Unsurprisingly, many fingers have pointed to separatist rebels following the shootings that killed eight Indonesian soldiers and four civilians in remote areas of Papua last week.

To my understanding, such an allegation appears inescapable. This so-called “self-determination” movement has long been instigating hostile activity in the area with one unswerving aim: to secede from Indonesia.

Separatism has been an issue since the birth of the nation-state system and persists in both developed and developing countries, in democracies and non-democratic states. One thing that should be highlighted at this point is the changing nature of secessionism, particularly on how to achieve independence.

Human rights norms have proliferated through various instruments, creating a kind of “humanization approach” in international relations. Arguably, since the establishment of the United Nations in 1945, states have striven for legitimacy from a legal point of view.

Apart from the many bloody secessionist conflicts around the world, the issue of secession seems to come within the United Nations’ framework, that is to say the issue becomes one of peace and security, of respect for human rights.

Human rights instruments clearly prohibit war of any kind. The mere use of force in pursuing independence is contrary to the human rights principle.

The act of raising arms by secessionists legitimizes the mother state to suppress the movement for the sake of territorial integrity and national security.

Nevertheless, from a standpoint of the extant state, using territorial integrity as the basis for oppression and to suppress separatist movements also violates human rights norms.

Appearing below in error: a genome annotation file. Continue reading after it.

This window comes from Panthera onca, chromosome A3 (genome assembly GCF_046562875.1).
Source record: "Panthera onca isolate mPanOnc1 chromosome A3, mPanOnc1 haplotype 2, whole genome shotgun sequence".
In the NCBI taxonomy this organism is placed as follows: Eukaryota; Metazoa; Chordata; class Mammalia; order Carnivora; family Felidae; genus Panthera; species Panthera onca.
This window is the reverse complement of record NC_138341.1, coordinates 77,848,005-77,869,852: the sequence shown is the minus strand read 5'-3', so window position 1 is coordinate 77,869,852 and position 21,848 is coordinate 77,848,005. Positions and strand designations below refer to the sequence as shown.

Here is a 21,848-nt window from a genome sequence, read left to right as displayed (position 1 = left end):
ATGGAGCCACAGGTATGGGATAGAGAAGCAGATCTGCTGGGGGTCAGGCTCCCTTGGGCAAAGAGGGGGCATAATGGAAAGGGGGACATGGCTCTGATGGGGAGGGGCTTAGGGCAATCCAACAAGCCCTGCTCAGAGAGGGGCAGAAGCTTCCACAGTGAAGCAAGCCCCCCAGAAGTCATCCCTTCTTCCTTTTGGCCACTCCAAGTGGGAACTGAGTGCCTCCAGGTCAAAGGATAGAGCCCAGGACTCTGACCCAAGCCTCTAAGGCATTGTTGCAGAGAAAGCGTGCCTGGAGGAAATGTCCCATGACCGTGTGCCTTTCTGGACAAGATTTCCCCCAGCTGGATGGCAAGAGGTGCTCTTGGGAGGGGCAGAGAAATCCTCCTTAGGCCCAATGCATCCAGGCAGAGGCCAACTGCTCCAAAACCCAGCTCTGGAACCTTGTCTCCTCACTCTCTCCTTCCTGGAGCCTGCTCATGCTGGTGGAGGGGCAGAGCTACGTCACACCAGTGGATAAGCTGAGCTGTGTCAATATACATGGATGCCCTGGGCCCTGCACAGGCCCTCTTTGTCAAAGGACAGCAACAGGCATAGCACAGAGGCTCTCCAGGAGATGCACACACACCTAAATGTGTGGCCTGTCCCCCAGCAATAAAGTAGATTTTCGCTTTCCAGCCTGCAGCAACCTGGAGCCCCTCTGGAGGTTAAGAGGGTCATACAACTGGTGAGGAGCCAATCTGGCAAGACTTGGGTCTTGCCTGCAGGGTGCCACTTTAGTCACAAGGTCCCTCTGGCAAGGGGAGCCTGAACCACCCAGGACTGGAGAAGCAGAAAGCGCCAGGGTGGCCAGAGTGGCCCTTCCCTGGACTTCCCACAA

In the International Court of Justice advisory opinion on Kosovo in 2010, Judge Cançado Trindade opines that, “No state can invoke territorial integrity in order to either commit atrocities [...] or perpetrate them on the assumption of State sovereignty, or commit atrocities and then rely on a claim of territorial integrity notwithstanding the sentiments and ineluctable resentments of the ‘people’ or ‘population’ victimized.”

While human rights impede a state’s exclusive authority in its territory, human rights protection should breed legitimacy for a state’s handling of separatist movements.

John Rawls, a leading figure in moral and political philosophy, defined three roles of human rights.

First, human rights lend legitimacy to any regime and decency to its legal order.

Second, an excellent human rights record is sufficient to prevent forceful intervention by other peoples in a state’s internal affairs, say by economic sanctions or, in grave cases, by military force.

Third, they set a moral baseline for pluralism, ethnic and religious tolerance.

The bottom line is interdependence rather than independence in resolving issues of secession. Interdependence requires interchange between fundamental freedoms, democracy, development and the protection of human rights.

In my view, this kind of approach in Papua would considerably reduce armed conflict between separatist groups and security forces.

As for the latest killing of civilians and soldiers, military measures could be necessary but ought to be proportionate.

Military advantages gained must be balanced against any collateral damage that might occur. Military measures would demonstrate Indonesia’s prerogative for a monopoly on the internal use of force.

Forceful demonstration of this prerogative should be followed by a firm commitment to preserve human rights and a clear manifestation of this commitment by bringing to court previous human rights violators.

Jean Bodin, a 16th century French jurist and political philosopher, and professor of law in Toulouse, once stated that, “the best way of preserving a state, and guaranteeing it against sedition, rebellion, and civil war, is to keep the subjects in amity with one another, and to this end, to find an enemy against whom they can make common cause”.

Men are susceptible to “barbarous acts” and “tyranny and oppression”.

It is not subversive acts or movements that should become our common enemy. The real enemy is those who seek to deny meaningful, universal access to fundamental rights and freedom.

The writer is a researcher at the human rights research and development agency, Law and Human Rights Ministry. The opinions expressed are personal.